Dramatic video released by the Russian commission investigating last month’s failure of a Soyuz during launch from Baikonur shows one of the boosters colliding with the rocket as its separation sequence misfired.
The aborted 11 October Soyuz MS-10 mission was due to transfer NASA astronaut Nick Hague and Russian cosmonaut Aleksey Ovchinin to the International Space Station. Following the abort, the crew escape system operated successfully, sending Hague and Ovchinin on a ballistic return.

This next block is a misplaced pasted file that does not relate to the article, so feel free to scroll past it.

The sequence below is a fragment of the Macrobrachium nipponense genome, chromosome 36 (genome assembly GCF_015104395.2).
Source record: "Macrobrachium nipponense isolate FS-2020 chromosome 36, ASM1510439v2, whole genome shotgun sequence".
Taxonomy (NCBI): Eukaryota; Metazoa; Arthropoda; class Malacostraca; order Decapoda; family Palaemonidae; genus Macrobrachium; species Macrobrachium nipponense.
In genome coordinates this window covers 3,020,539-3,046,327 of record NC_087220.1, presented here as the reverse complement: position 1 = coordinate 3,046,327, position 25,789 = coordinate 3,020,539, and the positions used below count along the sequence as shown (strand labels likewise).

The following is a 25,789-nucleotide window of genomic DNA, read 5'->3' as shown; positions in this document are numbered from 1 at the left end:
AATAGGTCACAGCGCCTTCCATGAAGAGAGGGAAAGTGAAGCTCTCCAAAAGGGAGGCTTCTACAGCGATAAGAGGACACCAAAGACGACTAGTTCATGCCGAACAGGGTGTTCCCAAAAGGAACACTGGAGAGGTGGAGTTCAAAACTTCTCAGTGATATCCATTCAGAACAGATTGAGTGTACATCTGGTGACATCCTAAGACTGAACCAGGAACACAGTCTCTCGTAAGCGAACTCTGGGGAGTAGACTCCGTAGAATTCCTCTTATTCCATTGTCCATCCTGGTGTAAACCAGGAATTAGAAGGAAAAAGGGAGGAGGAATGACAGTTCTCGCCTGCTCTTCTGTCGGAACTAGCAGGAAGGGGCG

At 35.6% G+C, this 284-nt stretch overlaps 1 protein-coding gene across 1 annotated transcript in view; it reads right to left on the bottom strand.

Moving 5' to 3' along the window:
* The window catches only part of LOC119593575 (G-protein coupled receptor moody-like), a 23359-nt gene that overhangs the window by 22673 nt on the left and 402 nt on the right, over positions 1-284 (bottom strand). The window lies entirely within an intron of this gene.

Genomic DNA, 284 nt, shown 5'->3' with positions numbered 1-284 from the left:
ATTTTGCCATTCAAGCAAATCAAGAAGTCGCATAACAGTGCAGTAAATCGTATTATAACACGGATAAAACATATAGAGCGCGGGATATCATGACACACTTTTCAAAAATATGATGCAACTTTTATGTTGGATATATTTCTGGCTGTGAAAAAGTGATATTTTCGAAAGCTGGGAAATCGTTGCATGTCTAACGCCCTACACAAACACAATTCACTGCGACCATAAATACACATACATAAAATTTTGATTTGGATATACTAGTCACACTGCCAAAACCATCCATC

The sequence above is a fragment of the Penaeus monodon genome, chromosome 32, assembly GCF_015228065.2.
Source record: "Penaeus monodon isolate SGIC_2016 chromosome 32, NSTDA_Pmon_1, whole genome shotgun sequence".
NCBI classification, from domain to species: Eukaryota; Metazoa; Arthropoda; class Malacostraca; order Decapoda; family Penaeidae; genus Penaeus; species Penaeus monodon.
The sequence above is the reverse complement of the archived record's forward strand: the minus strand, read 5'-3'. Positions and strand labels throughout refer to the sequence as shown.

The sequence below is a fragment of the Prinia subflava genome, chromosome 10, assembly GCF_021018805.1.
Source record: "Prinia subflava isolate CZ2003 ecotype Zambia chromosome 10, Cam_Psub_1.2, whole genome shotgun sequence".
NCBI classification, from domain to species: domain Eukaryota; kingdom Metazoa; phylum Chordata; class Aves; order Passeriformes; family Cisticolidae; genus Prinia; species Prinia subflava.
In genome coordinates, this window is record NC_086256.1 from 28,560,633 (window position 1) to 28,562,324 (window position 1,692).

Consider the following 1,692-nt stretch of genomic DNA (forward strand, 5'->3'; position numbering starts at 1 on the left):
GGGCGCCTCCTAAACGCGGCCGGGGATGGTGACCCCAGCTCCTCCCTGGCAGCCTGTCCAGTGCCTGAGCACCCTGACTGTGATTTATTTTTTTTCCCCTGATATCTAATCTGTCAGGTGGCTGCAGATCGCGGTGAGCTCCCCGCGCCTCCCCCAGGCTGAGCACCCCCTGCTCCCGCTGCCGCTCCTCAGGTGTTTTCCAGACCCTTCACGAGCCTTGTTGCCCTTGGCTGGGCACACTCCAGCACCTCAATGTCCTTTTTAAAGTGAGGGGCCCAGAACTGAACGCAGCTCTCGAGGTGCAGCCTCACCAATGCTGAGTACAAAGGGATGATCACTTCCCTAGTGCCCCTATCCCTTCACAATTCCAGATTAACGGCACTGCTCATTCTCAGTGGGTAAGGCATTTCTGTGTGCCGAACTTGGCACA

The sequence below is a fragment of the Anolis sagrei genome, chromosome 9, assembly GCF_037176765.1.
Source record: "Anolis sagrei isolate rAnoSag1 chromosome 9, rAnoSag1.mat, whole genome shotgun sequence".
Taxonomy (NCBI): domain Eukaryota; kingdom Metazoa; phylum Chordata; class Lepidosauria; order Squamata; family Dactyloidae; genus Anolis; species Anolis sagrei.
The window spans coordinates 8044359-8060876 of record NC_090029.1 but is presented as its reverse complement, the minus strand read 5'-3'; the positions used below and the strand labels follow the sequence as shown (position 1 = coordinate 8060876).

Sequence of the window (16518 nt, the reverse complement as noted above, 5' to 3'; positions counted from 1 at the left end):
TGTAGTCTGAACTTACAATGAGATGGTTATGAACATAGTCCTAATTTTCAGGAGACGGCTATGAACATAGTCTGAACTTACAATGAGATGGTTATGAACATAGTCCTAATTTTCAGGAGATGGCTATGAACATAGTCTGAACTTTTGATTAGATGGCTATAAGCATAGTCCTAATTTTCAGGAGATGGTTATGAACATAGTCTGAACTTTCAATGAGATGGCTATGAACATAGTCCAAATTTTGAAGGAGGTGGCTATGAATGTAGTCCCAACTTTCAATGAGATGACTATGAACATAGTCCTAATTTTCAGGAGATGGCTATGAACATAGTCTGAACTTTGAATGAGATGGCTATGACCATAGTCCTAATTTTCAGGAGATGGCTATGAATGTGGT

Russia’s Roscosmos space agency reports that the conclusion of its emergency commission is that the accident was caused by the “abnormal separation” of the “D” booster, which struck the central block of the rocket and caused the tank fuel to depressurise. This caused the rocket to become destabilised, triggering the automatic abort system.
The agency reports that the abnormal separation was caused by the failure of the booster D nozzle cover-lid to open in the oxidiser due to the deformation of the separation contact sensor. This fault apparently occurred during assembly at the Baikonur cosmodrome.